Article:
Click for more detail about The New Testament by Jericho Brown The New Testament

by Jericho Brown
Copper Canyon Press (Sep 16, 2014)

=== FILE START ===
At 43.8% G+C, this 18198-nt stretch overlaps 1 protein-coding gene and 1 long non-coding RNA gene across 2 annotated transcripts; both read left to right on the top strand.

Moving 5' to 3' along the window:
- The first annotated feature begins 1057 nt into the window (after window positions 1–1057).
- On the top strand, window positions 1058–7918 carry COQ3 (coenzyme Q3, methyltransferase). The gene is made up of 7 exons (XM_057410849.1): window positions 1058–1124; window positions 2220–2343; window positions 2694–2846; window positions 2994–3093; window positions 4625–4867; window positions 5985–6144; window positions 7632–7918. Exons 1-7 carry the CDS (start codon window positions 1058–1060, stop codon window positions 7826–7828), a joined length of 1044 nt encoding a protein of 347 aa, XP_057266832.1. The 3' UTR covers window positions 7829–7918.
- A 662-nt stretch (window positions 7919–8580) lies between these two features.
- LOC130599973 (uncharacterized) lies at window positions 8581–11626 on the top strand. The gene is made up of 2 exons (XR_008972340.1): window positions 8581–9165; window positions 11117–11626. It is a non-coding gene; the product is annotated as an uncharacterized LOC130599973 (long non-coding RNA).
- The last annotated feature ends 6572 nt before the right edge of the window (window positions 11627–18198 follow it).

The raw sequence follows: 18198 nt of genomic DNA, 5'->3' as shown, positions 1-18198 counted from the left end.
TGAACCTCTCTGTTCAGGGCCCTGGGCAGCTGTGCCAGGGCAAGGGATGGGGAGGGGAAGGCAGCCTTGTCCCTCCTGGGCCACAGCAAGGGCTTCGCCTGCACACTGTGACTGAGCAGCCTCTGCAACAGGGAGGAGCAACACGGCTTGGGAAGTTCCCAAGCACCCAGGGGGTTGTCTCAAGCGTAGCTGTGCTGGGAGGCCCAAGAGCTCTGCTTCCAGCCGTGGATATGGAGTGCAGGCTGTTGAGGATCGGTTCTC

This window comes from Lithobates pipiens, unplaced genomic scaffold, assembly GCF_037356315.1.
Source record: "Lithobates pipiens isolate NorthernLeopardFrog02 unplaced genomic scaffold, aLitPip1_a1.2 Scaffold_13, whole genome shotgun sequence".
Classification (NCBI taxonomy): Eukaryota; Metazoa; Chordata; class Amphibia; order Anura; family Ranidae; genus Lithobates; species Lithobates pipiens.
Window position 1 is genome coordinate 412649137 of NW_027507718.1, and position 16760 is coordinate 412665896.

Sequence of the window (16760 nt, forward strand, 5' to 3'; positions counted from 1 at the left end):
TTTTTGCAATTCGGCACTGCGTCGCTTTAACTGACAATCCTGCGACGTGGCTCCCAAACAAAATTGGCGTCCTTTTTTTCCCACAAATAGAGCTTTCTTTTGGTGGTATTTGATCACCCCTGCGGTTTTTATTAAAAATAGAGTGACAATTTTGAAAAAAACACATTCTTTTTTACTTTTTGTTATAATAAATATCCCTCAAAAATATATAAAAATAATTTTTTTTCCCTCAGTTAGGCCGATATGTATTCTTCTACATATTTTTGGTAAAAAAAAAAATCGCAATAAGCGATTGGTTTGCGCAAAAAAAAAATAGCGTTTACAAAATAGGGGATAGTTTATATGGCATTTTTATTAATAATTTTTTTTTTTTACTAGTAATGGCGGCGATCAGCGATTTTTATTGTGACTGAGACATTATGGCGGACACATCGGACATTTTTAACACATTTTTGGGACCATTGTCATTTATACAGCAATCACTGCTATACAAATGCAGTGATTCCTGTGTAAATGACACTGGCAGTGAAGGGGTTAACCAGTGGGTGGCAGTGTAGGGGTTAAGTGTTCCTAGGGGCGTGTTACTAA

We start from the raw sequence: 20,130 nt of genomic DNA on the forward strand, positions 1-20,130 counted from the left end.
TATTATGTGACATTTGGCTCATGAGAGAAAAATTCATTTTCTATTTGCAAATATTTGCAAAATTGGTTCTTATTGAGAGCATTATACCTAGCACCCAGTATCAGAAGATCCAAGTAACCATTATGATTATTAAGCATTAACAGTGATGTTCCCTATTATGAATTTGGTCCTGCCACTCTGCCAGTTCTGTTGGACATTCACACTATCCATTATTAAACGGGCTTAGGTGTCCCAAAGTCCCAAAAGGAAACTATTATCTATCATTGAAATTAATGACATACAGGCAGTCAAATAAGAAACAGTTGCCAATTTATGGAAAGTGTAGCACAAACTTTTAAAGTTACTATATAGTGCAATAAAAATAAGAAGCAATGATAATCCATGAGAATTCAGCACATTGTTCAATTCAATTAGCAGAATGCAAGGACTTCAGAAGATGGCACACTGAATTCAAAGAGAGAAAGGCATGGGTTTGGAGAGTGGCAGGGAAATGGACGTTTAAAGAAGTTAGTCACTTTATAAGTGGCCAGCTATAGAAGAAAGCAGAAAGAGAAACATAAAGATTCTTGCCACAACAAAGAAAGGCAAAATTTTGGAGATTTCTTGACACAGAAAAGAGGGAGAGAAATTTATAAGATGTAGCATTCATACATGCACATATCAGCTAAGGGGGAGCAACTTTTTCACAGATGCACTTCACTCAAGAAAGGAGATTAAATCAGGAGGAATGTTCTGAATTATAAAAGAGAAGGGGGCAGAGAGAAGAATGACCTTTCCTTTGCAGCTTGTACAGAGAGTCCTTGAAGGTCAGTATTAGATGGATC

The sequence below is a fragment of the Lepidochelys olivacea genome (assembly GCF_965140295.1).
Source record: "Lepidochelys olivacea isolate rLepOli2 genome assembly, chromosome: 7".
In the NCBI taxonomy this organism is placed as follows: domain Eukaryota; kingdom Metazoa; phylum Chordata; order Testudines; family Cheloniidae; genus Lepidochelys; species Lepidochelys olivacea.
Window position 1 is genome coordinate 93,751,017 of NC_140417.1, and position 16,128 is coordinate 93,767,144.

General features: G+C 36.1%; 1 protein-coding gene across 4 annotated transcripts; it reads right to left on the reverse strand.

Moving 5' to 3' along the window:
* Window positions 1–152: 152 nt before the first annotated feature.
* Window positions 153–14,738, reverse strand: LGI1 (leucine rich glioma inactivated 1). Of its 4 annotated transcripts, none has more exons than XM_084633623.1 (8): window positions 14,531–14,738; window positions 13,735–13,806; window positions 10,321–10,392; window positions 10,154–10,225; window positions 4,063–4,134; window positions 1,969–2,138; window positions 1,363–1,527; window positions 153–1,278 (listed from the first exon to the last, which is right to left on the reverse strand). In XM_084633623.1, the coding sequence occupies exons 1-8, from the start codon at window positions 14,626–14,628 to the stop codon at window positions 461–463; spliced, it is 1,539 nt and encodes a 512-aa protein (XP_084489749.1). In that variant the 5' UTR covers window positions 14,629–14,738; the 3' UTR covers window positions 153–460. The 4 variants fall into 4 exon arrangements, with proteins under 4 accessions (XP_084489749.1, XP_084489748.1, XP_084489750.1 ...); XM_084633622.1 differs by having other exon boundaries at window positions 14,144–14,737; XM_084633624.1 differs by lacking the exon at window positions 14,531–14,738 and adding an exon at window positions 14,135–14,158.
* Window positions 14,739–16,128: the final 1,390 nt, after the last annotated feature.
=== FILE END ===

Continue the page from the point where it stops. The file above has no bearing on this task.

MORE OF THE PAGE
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Honored as a ""Best Book of 2014"" by Library JournalHonored as a ""Standout Book of 2014"" by American Poet magazineWinnner of the Thom Gunn Award for Gay PoetryPaterson Award for Literary Excellence, 2015 NPR.org writes: “In his second collection, The New Testament, Brown treats disease and love and lust between men, with a gentle touch, returning again and again to the stories of the Bible, which confirm or dispute his vision of real life. ‘Every last word is contagious,’ he writes, awake to all the implications of that phrase. There is plenty of guilt—survivor’s guilt, sinner’s guilt—and ever-present death, but also the joy of survival and sin. And not everyone has the chutzpah to rewrite The Good Book.€¯—NPR.org“Brown’s is a necessary art in an era that has seen lingering racial conflict and growing acceptance of gays in America, as well as extreme intolerance and homophobia in many countries overseas. These poems work because while they emanate from an intimately personal place, social concerns loom as large as the barber in Bonnat’s painting. To merge the private with the public so seamlessly is an enviable feat.€¯ —The Antioch Review""Erotic and grief-stricken, ministerial and playful, Brown offers his reader a journey unlike any other in contemporary poetry.""—Rain Taxi""To read Jericho Brown’s poems is to encounter devastating genius.""—Claudia RankineIn the world of Jericho Brown’s second book, disease runs through the body, violence runs through the neighborhood, memories run through the mind, trauma runs through generations. Almost eerily quiet in even the bluntest of poems, Brown gives us the ache of a throat that has yet to say the hardest thing—and the truth is coming on fast.Fairy TaleSay the shame I see inching like steam Along the streets will never seep Beneath the doors of this bedroom, And if it does, if we dare to breathe, Tell me that though the world ends us, Lover, it cannot end our love Of narrative. Don’t you have a story For me?—like the one you tell With fingers over my lips to keep me From sighing when—before the queen Is kidnapped—the prince bows To the enemy, handing over the horn Of his favorite unicorn like those men Brought, bought, and whipped until They accepted their masters€™ names. Jericho Brown worked as the speechwriter for the mayor of New Orleans before earning his PhD in creative writing and literature from the University of Houston. His first book, PLEASE (New Issues), won the American Book Award. He currently teaches at Emory University and lives in Atlanta, Georgia.